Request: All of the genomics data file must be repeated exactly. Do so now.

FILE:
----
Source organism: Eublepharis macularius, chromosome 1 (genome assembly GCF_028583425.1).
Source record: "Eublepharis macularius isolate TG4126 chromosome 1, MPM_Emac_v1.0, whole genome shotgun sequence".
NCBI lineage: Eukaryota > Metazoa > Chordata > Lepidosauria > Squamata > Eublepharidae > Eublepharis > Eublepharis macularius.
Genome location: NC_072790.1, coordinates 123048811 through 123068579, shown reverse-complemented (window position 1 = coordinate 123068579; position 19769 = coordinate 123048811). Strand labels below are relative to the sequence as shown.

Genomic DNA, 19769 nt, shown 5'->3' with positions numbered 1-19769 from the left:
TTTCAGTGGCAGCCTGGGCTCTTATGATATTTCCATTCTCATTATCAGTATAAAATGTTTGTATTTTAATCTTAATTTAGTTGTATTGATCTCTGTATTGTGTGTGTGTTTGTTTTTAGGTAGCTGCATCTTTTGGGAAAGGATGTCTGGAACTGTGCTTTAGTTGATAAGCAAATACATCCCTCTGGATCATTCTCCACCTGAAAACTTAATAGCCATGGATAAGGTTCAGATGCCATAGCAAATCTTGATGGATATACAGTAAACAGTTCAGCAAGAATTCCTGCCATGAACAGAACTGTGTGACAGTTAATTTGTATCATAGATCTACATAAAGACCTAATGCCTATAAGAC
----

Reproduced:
Source organism: Eublepharis macularius, chromosome 1 (genome assembly GCF_028583425.1).
Source record: "Eublepharis macularius isolate TG4126 chromosome 1, MPM_Emac_v1.0, whole genome shotgun sequence".
NCBI lineage: Eukaryota > Metazoa > Chordata > Lepidosauria > Squamata > Eublepharidae > Eublepharis > Eublepharis macularius.
Genome location: NC_072790.1, coordinates 123048811 through 123068579, shown reverse-complemented (window position 1 = coordinate 123068579; position 19769 = coordinate 123048811). Strand labels below are relative to the sequence as shown.

Genomic DNA, 19769 nt, shown 5'->3' with positions numbered 1-19769 from the left:
TTTCAGTGGCAGCCTGGGCTCTTATGATATTTCCATTCTCATTATCAGTATAAAATGTTTGTATTTTAATCTTAATTTAGTTGTATTGATCTCTGTATTGTGTGTGTGTTTGTTTTTAGGTAGCTGCATCTTTTGGGAAAGGATGTCTGGAACTGTGCTTTAGTTGATAAGCAAATACATCCCTCTGGATCATTCTCCACCTGAAAACTTAATAGCCATGGATAAGGTTCAGATGCCATAGCAAATCTTGATGGATATACAGTAAACAGTTCAGCAAGAATTCCTGCCATGAACAGAACTGTGTGACAGTTAATTTGTATCATAGATCTACATAAAGACCTAATGCCTATAAGAC